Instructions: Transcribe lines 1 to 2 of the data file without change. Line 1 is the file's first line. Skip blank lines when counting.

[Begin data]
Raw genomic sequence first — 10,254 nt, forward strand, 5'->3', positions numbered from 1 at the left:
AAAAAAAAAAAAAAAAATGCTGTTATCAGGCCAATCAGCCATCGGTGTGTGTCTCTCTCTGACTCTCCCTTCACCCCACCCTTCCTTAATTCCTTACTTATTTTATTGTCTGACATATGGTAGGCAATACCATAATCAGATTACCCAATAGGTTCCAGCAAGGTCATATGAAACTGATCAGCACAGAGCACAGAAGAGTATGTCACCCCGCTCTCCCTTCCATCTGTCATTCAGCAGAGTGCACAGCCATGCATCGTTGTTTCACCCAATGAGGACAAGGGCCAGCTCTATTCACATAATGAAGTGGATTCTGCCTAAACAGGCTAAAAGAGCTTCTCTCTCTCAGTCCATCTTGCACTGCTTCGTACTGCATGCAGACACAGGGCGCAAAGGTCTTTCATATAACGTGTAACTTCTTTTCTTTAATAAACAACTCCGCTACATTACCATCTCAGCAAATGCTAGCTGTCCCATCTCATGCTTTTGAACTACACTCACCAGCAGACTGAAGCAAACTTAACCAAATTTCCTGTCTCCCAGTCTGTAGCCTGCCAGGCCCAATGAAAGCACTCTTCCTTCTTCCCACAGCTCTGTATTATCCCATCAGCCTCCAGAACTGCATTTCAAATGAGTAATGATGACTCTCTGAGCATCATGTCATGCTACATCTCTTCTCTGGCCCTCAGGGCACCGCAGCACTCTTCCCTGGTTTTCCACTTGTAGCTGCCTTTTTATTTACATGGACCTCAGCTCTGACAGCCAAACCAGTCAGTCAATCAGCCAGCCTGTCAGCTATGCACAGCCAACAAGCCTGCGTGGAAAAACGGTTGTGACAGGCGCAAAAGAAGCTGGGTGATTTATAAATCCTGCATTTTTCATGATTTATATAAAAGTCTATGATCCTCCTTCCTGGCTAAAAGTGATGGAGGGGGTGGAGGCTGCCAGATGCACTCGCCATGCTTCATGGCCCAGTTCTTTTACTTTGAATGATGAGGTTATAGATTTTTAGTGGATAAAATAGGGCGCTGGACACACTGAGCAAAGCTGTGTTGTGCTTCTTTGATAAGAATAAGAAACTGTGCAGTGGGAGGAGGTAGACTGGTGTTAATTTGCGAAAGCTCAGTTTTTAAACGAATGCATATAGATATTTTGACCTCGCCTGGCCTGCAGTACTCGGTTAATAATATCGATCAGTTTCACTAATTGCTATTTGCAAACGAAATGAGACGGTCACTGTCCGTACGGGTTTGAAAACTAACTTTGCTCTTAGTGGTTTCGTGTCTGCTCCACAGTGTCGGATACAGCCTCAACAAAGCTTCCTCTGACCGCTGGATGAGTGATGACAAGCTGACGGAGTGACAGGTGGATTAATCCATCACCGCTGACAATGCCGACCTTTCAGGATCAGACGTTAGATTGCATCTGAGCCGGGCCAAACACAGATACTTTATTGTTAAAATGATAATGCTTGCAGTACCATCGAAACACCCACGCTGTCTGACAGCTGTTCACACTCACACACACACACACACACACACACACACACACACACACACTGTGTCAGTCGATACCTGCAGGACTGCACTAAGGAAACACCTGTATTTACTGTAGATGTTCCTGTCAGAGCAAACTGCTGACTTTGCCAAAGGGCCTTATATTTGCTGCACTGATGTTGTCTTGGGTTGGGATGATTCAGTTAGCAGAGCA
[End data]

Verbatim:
Raw genomic sequence first — 10,254 nt, forward strand, 5'->3', positions numbered from 1 at the left:
AAAAAAAAAAAAAAAAATGCTGTTATCAGGCCAATCAGCCATCGGTGTGTGTCTCTCTCTGACTCTCCCTTCACCCCACCCTTCCTTAATTCCTTACTTATTTTATTGTCTGACATATGGTAGGCAATACCATAATCAGATTACCCAATAGGTTCCAGCAAGGTCATATGAAACTGATCAGCACAGAGCACAGAAGAGTATGTCACCCCGCTCTCCCTTCCATCTGTCATTCAGCAGAGTGCACAGCCATGCATCGTTGTTTCACCCAATGAGGACAAGGGCCAGCTCTATTCACATAATGAAGTGGATTCTGCCTAAACAGGCTAAAAGAGCTTCTCTCTCTCAGTCCATCTTGCACTGCTTCGTACTGCATGCAGACACAGGGCGCAAAGGTCTTTCATATAACGTGTAACTTCTTTTCTTTAATAAACAACTCCGCTACATTACCATCTCAGCAAATGCTAGCTGTCCCATCTCATGCTTTTGAACTACACTCACCAGCAGACTGAAGCAAACTTAACCAAATTTCCTGTCTCCCAGTCTGTAGCCTGCCAGGCCCAATGAAAGCACTCTTCCTTCTTCCCACAGCTCTGTATTATCCCATCAGCCTCCAGAACTGCATTTCAAATGAGTAATGATGACTCTCTGAGCATCATGTCATGCTACATCTCTTCTCTGGCCCTCAGGGCACCGCAGCACTCTTCCCTGGTTTTCCACTTGTAGCTGCCTTTTTATTTACATGGACCTCAGCTCTGACAGCCAAACCAGTCAGTCAATCAGCCAGCCTGTCAGCTATGCACAGCCAACAAGCCTGCGTGGAAAAACGGTTGTGACAGGCGCAAAAGAAGCTGGGTGATTTATAAATCCTGCATTTTTCATGATTTATATAAAAGTCTATGATCCTCCTTCCTGGCTAAAAGTGATGGAGGGGGTGGAGGCTGCCAGATGCACTCGCCATGCTTCATGGCCCAGTTCTTTTACTTTGAATGATGAGGTTATAGATTTTTAGTGGATAAAATAGGGCGCTGGACACACTGAGCAAAGCTGTGTTGTGCTTCTTTGATAAGAATAAGAAACTGTGCAGTGGGAGGAGGTAGACTGGTGTTAATTTGCGAAAGCTCAGTTTTTAAACGAATGCATATAGATATTTTGACCTCGCCTGGCCTGCAGTACTCGGTTAATAATATCGATCAGTTTCACTAATTGCTATTTGCAAACGAAATGAGACGGTCACTGTCCGTACGGGTTTGAAAACTAACTTTGCTCTTAGTGGTTTCGTGTCTGCTCCACAGTGTCGGATACAGCCTCAACAAAGCTTCCTCTGACCGCTGGATGAGTGATGACAAGCTGACGGAGTGACAGGTGGATTAATCCATCACCGCTGACAATGCCGACCTTTCAGGATCAGACGTTAGATTGCATCTGAGCCGGGCCAAACACAGATACTTTATTGTTAAAATGATAATGCTTGCAGTACCATCGAAACACCCACGCTGTCTGACAGCTGTTCACACTCACACACACACACACACACACACACACACACACACACACACTGTGTCAGTCGATACCTGCAGGACTGCACTAAGGAAACACCTGTATTTACTGTAGATGTTCCTGTCAGAGCAAACTGCTGACTTTGCCAAAGGGCCTTATATTTGCTGCACTGATGTTGTCTTGGGTTGGGATGATTCAGTTAGCAGAGCA